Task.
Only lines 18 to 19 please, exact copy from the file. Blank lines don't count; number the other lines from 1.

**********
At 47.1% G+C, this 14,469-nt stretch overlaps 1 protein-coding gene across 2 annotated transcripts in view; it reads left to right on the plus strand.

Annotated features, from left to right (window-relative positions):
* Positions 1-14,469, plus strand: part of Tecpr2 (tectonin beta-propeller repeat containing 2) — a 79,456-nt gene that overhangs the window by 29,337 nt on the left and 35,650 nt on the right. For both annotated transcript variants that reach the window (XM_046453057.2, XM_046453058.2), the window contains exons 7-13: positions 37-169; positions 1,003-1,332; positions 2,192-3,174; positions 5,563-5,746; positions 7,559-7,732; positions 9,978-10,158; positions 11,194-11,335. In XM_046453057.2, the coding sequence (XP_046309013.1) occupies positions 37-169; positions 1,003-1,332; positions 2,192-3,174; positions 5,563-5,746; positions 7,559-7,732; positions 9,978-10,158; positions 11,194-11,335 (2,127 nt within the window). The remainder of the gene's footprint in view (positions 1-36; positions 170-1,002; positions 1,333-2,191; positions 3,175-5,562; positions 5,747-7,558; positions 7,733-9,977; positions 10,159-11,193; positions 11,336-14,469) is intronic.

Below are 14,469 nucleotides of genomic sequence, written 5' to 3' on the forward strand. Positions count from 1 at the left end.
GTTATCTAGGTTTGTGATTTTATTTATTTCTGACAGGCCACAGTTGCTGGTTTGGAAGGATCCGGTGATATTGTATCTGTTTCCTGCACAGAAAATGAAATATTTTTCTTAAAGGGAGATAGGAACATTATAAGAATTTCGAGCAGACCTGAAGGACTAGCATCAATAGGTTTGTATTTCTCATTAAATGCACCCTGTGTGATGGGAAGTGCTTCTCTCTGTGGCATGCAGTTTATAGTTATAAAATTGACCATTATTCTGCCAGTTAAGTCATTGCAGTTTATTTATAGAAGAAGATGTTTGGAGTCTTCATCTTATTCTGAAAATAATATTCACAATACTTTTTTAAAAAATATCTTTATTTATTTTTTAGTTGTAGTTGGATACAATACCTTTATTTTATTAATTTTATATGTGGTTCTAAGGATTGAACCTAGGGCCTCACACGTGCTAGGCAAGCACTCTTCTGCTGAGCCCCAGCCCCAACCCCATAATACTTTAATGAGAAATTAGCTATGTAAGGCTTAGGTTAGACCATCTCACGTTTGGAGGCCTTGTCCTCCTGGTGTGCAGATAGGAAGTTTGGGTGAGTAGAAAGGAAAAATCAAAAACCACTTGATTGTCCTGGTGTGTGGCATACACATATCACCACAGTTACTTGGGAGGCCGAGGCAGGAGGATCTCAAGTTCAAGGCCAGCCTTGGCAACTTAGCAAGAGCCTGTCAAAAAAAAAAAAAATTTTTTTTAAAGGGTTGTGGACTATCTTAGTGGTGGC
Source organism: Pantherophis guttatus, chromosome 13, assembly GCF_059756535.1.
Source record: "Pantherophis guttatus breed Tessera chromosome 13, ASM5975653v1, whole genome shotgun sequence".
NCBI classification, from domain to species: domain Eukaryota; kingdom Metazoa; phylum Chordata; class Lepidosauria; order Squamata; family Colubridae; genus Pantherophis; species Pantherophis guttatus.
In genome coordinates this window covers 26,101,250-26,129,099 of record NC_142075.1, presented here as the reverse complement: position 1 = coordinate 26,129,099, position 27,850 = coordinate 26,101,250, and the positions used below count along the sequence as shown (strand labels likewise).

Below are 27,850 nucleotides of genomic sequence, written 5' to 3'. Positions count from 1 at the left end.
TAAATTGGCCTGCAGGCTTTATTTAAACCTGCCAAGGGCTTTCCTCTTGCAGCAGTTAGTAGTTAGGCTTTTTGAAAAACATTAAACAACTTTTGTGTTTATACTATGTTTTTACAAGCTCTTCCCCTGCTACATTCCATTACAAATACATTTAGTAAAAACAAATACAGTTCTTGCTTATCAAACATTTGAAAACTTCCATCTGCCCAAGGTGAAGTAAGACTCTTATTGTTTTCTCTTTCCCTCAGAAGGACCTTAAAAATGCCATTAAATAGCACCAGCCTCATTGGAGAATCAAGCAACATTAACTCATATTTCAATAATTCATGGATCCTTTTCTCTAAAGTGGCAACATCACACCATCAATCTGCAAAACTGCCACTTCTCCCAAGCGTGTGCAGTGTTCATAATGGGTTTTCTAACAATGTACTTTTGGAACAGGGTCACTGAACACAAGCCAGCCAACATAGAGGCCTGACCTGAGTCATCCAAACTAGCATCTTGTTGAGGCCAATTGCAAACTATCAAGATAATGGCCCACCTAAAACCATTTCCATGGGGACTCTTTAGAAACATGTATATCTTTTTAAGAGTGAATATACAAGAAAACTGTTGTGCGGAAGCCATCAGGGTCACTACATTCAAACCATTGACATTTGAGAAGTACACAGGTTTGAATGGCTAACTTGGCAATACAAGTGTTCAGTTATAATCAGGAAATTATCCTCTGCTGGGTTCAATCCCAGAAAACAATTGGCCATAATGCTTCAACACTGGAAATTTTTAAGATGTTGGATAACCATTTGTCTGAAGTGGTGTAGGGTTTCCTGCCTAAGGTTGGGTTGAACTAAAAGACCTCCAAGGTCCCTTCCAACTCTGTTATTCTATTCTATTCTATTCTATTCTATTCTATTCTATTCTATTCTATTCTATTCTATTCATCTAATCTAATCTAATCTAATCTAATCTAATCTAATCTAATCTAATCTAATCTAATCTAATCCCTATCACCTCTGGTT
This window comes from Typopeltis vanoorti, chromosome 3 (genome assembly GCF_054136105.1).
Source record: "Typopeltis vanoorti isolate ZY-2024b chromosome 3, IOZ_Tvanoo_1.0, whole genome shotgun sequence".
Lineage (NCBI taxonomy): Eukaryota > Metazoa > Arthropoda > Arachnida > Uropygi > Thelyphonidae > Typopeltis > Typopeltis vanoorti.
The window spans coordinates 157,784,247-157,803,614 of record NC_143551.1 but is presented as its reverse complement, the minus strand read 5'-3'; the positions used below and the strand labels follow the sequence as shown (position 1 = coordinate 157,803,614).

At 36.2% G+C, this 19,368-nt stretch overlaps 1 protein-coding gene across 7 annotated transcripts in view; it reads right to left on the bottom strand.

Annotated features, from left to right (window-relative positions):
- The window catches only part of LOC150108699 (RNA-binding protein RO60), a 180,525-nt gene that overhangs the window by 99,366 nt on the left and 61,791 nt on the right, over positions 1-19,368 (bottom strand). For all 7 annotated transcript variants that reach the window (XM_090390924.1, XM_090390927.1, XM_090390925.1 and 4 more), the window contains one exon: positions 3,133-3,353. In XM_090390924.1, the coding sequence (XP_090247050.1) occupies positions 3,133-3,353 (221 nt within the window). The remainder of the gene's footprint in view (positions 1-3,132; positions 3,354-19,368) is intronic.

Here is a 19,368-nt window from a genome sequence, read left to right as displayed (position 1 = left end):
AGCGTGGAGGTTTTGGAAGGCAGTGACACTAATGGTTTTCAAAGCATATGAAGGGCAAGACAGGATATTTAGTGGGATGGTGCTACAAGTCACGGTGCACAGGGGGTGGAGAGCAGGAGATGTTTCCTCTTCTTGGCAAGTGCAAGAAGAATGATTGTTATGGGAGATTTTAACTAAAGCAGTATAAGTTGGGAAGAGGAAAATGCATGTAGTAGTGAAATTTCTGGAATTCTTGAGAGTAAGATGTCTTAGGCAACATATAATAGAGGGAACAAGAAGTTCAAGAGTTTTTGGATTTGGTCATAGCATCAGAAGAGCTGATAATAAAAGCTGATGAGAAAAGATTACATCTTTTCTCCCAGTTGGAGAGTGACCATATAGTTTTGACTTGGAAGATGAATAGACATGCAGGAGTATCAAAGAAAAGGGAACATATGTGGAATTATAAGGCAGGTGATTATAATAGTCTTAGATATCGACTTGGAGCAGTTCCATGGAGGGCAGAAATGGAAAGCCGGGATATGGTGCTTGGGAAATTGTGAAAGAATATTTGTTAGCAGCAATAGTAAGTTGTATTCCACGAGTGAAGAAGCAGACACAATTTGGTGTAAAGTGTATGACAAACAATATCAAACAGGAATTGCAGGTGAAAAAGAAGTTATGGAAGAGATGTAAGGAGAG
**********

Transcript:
- The window catches only part of LOC150108699 (RNA-binding protein RO60), a 180,525-nt gene that overhangs the window by 99,366 nt on the left and 61,791 nt on the right, over positions 1-19,368 (bottom strand). For all 7 annotated transcript variants that reach the window (XM_090390924.1, XM_090390927.1, XM_090390925.1 and 4 more), the window contains one exon: positions 3,133-3,353. In XM_090390924.1, the coding sequence (XP_090247050.1) occupies positions 3,133-3,353 (221 nt within the window). The remainder of the gene's footprint in view (positions 1-3,132; positions 3,354-19,368) is intronic.

Here is a 19,368-nt window from a genome sequence, read left to right as displayed (position 1 = left end):